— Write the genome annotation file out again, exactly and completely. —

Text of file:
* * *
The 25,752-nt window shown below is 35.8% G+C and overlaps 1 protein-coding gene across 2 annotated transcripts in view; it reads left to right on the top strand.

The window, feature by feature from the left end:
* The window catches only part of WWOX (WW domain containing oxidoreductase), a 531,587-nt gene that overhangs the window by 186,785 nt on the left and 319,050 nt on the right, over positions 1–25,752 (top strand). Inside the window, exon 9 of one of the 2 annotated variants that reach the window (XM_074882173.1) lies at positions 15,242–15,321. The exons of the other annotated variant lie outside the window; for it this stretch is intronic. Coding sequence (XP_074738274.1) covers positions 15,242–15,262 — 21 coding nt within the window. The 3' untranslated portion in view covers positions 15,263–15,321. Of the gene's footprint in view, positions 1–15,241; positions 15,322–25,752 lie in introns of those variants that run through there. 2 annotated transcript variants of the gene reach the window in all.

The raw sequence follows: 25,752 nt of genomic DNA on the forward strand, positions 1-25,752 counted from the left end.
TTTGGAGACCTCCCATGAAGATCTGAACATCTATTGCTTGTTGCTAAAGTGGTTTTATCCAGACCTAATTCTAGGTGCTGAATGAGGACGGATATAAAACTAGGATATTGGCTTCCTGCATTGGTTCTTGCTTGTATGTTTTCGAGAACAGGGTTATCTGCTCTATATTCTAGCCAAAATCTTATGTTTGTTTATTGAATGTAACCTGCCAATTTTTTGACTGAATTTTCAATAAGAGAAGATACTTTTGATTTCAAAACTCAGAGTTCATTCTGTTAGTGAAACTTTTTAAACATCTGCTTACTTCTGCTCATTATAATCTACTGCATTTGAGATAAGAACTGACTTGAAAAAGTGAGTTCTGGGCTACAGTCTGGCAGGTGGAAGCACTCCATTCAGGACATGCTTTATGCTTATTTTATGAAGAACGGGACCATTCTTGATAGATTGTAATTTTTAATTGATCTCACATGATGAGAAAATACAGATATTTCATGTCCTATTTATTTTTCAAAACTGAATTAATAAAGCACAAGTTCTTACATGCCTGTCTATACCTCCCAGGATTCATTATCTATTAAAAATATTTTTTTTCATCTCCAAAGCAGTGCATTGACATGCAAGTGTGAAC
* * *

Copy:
The 25,752-nt window shown below is 35.8% G+C and overlaps 1 protein-coding gene across 2 annotated transcripts in view; it reads left to right on the top strand.

The window, feature by feature from the left end:
* The window catches only part of WWOX (WW domain containing oxidoreductase), a 531,587-nt gene that overhangs the window by 186,785 nt on the left and 319,050 nt on the right, over positions 1–25,752 (top strand). Inside the window, exon 9 of one of the 2 annotated variants that reach the window (XM_074882173.1) lies at positions 15,242–15,321. The exons of the other annotated variant lie outside the window; for it this stretch is intronic. Coding sequence (XP_074738274.1) covers positions 15,242–15,262 — 21 coding nt within the window. The 3' untranslated portion in view covers positions 15,263–15,321. Of the gene's footprint in view, positions 1–15,241; positions 15,322–25,752 lie in introns of those variants that run through there. 2 annotated transcript variants of the gene reach the window in all.

The raw sequence follows: 25,752 nt of genomic DNA on the forward strand, positions 1-25,752 counted from the left end.
TTTGGAGACCTCCCATGAAGATCTGAACATCTATTGCTTGTTGCTAAAGTGGTTTTATCCAGACCTAATTCTAGGTGCTGAATGAGGACGGATATAAAACTAGGATATTGGCTTCCTGCATTGGTTCTTGCTTGTATGTTTTCGAGAACAGGGTTATCTGCTCTATATTCTAGCCAAAATCTTATGTTTGTTTATTGAATGTAACCTGCCAATTTTTTGACTGAATTTTCAATAAGAGAAGATACTTTTGATTTCAAAACTCAGAGTTCATTCTGTTAGTGAAACTTTTTAAACATCTGCTTACTTCTGCTCATTATAATCTACTGCATTTGAGATAAGAACTGACTTGAAAAAGTGAGTTCTGGGCTACAGTCTGGCAGGTGGAAGCACTCCATTCAGGACATGCTTTATGCTTATTTTATGAAGAACGGGACCATTCTTGATAGATTGTAATTTTTAATTGATCTCACATGATGAGAAAATACAGATATTTCATGTCCTATTTATTTTTCAAAACTGAATTAATAAAGCACAAGTTCTTACATGCCTGTCTATACCTCCCAGGATTCATTATCTATTAAAAATATTTTTTTTCATCTCCAAAGCAGTGCATTGACATGCAAGTGTGAAC